Who Are The Karaite Jews?

Information about the Karaite Jews is scarce to begin with, so I believe it is extremely important to discuss who we are as a people. The image above is that of Chief Hakham (wiseman) Moshe Firrouz, the leader of Karaite Judaism.

The Moshe Dari Synagogue in Cairo

Until about 60 years ago Karaite Jews lived almost exclusively in the Middle East, Asia Minor, the Crimea, and North Africa. The overwhelming majority of these being in the Middle East. Egypt and Iraq were the largest of these although significant communities were already living in what would become Israel (mostly in Jerusalem and the Ramle area).

In the 1950’s and 60’s Karaite Jews were forced to flee the Middle East, along with Sephardic Rabbinical Jews, suffering random arrests, long internment in prison, and property confiscation at the hands of totalitarian Arab governments.

Most Karaite Jews relocated to Israel while still others traveled to Europe and thence to the United States. Karaite culture, although very traditional, has now fused with the modern, egalitarian, and fast paced lifestyle of developed Western Society. In the process, a comfortable balance has been struck between ancient traditions and the eccentricities of modern life. We turn our technology off for Shabbat (sunset Friday to sunset Saturday), for example.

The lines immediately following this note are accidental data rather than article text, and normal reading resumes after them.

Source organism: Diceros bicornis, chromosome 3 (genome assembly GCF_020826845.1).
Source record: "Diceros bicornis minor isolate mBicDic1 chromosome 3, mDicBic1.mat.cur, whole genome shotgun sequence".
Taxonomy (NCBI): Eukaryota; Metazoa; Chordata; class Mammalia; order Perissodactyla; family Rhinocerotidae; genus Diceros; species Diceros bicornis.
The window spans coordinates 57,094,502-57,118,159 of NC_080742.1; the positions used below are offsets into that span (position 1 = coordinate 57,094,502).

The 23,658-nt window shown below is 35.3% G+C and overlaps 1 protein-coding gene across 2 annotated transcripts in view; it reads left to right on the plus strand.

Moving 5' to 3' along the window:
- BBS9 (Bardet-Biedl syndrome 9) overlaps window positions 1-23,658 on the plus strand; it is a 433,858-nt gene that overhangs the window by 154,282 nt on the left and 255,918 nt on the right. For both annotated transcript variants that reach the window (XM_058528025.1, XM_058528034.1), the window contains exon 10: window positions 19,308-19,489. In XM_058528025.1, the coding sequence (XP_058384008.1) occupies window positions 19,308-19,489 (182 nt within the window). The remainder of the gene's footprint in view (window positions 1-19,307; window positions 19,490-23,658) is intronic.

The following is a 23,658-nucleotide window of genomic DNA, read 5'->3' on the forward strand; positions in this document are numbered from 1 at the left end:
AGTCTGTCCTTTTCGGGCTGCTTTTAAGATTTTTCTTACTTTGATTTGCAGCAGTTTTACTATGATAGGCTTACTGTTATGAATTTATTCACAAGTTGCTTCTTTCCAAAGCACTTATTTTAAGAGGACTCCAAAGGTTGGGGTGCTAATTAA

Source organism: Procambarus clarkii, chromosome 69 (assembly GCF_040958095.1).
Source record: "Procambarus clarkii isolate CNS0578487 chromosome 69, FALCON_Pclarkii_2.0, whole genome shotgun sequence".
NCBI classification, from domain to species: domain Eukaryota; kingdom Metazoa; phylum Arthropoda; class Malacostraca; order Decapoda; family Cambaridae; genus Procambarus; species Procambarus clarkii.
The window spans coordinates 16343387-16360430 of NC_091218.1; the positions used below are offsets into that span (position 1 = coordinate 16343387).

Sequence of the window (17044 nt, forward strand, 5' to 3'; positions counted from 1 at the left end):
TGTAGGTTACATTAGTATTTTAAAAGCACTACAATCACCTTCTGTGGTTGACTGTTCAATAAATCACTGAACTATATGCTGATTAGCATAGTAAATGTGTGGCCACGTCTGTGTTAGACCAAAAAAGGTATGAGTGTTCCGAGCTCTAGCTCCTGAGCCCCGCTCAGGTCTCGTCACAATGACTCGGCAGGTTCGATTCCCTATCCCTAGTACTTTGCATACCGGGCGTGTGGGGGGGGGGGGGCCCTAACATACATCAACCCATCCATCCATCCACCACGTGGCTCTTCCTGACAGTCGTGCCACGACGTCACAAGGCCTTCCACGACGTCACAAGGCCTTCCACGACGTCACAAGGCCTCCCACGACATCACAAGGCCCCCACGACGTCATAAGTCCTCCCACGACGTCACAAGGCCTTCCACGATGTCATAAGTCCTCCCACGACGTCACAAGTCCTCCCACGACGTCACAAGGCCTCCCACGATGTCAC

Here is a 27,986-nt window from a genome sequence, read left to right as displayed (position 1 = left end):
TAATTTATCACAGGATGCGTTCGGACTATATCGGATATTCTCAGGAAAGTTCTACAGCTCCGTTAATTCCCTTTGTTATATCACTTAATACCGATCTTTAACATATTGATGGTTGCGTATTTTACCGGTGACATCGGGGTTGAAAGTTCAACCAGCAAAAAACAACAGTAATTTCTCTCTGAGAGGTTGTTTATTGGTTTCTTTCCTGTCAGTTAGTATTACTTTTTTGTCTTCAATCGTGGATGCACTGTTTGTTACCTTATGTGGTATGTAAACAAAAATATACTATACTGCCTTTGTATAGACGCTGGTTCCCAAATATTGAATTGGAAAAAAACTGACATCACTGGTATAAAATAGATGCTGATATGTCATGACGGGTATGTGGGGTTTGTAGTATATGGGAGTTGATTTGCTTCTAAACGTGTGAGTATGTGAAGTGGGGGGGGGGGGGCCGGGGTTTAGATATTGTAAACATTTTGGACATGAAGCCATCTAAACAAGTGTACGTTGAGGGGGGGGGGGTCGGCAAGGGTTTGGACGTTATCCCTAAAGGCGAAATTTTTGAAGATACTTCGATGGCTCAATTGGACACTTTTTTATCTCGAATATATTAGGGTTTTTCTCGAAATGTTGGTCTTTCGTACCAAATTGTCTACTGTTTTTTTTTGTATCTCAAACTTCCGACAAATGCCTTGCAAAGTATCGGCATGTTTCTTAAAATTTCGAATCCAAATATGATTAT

Education and hard work are very much hallmarks of Karaite culture. The younger generations in Israel and the US serve in the military (although this is a requirement in Israel), attend universities, and most are professionals and skilled laborers.

I encourage anyone interested in learning more to contact me and visit a Karaite community. We have 13 synagogues in Israel and one functioning synagogue in the US in Daly City, California.

Karaite Jews of America Synagogue in Daly City

Definition of Karaite

The term “Karaite” comes from the Hebrew Kara’iy (one who reads [the scriptures]). A Karaite Jew (by birth or conversion) who has been accepted formally into the Karaite community (to learn more about becoming a Karaite Jew visit Karaite Jewish University). Karaite Judaism is patrilineal accepting as Jewish one whose father was a Jew, to this end, Karaite women have Hebrew names as the daughter of their father (Shifra Bat Yitschak for example).

What distinguishes Karaite Jews from Rabbinical Jews? Over two thousand years ago a religio-political party called the Pharisees formed. They believed that commandments could be added to those written in the Torah. They also believed that traditions could become commandments if they were practiced long enough. As an example, they believed that Jews should wash their hands before eating bread, which is no where commanded in the written Torah. There is nothing wrong with choosing to clean one’s hands before eating bread but to elevate such a practice to the level of a Torah commandment where none exists? Many Jews questioned this practice. When the Romans occupied Judea the Pharisees came to dominate the Temple institution (prior to the rise of Herod the Great), through the Roman court called the Sanhedrin. Many Jews dissented from the Pharisaical interpretation of Judaism including the Sadducees, the descendants of the legitimate Zadokite priests. With the destruction of the Temple and the second exile of Jews from the Holy Land, Judaism went into a form of remission.